Shifting from Volume to Value Takes a Winning Team

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Shifting from Volume to Value Takes a Winning Team

Wednesday, August 19, 2015

Health care providers can no longer rely on fee-for-service (FFS) rate increases and payment policies to provide a sustainable source of revenue. An increasing percentage of available revenue is currently coming from what the Center for Medicare & Medicaid Services (CMS) calls "alternative payment models" (APM). The U.S. Department of Health & Human Services (HHS) has set a goal of tying 30 percent of traditional, or FFS, Medicare payments to quality or value through APMs, such as Accountable Care Organizations or bundled payment arrangements, by the end of 2016, and tying 50 percent of payments to these models by the end of 2018. These include performance incentive programs, risk sharing / bearing contracts, shared savings contracts, and other quality or cost-based contracting models.

These changes in contracting and payment policy are not limited to Medicare. In addition, many commercial and Medicaid plans are searching for ways to pay for value rather than quantity of services. Because of this, it is important that physicians act now to engage in quality initiatives and position themselves for financial incentives that increase future practice revenue.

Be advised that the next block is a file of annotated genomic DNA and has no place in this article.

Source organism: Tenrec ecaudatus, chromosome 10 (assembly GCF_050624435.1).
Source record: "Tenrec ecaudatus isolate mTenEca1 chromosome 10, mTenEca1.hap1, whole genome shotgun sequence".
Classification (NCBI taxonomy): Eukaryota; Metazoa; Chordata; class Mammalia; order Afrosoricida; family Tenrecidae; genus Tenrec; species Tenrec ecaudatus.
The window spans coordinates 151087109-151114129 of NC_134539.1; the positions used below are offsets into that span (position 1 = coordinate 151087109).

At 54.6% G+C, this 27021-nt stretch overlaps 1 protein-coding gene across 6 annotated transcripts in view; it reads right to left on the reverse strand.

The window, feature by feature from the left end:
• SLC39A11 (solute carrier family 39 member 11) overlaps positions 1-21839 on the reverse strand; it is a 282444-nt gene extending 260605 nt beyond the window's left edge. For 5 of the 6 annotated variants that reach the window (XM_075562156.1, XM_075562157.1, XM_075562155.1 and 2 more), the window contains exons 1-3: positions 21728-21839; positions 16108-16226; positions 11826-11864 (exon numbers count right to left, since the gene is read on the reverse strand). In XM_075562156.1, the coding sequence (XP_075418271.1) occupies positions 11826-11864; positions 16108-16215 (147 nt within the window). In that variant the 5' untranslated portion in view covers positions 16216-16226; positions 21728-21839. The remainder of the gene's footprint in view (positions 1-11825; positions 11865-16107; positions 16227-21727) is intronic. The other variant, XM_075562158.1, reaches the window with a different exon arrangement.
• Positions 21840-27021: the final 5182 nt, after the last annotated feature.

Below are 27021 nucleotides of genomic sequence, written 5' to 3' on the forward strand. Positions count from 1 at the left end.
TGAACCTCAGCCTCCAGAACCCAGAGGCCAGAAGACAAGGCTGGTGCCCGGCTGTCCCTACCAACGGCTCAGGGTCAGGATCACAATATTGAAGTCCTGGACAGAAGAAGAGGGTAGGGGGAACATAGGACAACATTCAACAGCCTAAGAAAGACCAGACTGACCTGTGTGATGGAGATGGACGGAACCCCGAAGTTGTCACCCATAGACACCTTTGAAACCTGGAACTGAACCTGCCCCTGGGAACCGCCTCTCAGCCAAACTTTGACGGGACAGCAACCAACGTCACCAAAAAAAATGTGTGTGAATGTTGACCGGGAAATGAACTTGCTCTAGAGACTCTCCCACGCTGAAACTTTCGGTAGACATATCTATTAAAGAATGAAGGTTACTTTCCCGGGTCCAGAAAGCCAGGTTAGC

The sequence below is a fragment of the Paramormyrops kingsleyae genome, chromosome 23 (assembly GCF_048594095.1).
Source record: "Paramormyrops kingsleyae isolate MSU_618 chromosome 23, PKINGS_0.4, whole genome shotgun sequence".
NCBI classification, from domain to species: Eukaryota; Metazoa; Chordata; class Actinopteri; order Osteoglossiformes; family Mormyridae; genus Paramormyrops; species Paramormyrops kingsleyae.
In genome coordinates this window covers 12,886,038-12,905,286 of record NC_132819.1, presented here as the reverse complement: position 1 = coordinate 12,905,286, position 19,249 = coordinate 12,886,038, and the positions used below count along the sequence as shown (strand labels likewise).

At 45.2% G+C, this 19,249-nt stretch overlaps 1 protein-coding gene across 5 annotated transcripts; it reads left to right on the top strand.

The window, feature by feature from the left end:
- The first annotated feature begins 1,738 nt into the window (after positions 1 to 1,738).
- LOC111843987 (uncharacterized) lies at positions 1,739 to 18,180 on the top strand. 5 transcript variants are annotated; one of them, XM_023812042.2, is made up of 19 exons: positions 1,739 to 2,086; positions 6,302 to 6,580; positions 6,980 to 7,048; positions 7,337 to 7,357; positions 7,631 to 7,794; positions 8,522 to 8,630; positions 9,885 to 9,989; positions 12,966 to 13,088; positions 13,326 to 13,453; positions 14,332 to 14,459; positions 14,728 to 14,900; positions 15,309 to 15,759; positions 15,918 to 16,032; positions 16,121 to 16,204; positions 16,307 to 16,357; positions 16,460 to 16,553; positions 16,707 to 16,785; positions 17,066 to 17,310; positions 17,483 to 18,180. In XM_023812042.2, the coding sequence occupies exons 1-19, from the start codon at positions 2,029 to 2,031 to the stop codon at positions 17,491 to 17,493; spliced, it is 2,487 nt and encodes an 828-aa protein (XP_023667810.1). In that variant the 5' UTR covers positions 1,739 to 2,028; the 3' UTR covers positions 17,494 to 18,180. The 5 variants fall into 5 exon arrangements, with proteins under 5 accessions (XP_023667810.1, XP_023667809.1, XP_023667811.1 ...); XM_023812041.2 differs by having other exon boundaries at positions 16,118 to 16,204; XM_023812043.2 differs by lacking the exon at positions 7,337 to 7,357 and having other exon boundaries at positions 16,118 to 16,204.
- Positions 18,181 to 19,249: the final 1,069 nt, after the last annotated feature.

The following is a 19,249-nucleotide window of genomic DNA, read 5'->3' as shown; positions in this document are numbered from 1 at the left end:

Care management has surfaced as one of the strategies that physician organizations and practices can employ to support successful participation in the APMs. Multidisciplinary, centralized care management teams can be highly effective for managing a high-risk population. Members of such a team may include a nurse, pharmacist, social worker, and dietitian. Each team member has a different role based on their licensure. A registered nurse provides clinical support for patients related to education, medical neighborhood navigation, access, plan of care adherence, health related goal development, and coordination of care. A pharmacist can provide clinical support for patients experiencing barriers related to medication adherence, including medication reconciliation, comprehensive medication review, patient education, financial barriers, medication disposal, and physician support for poly-pharmacy issues. A social worker adds patient-focused support related to psycho-social issues that impact the patient's adherence to care plan. A registered dietitian can provide clinical support for patients with new nutritional requirements related to a health status change or an ongoing chronic condition requiring nutrition intervention.

This team effort offers a higher ability to proactively address patient-specific barriers to care plan adherence, which leads to a reduced incidence of expensive interventions, such as emergency department or inpatient visits.

Information is provided by Medical Advantage Group, a leading health care consulting and management company. Visit www.medicaladvantagegroup.com for more information.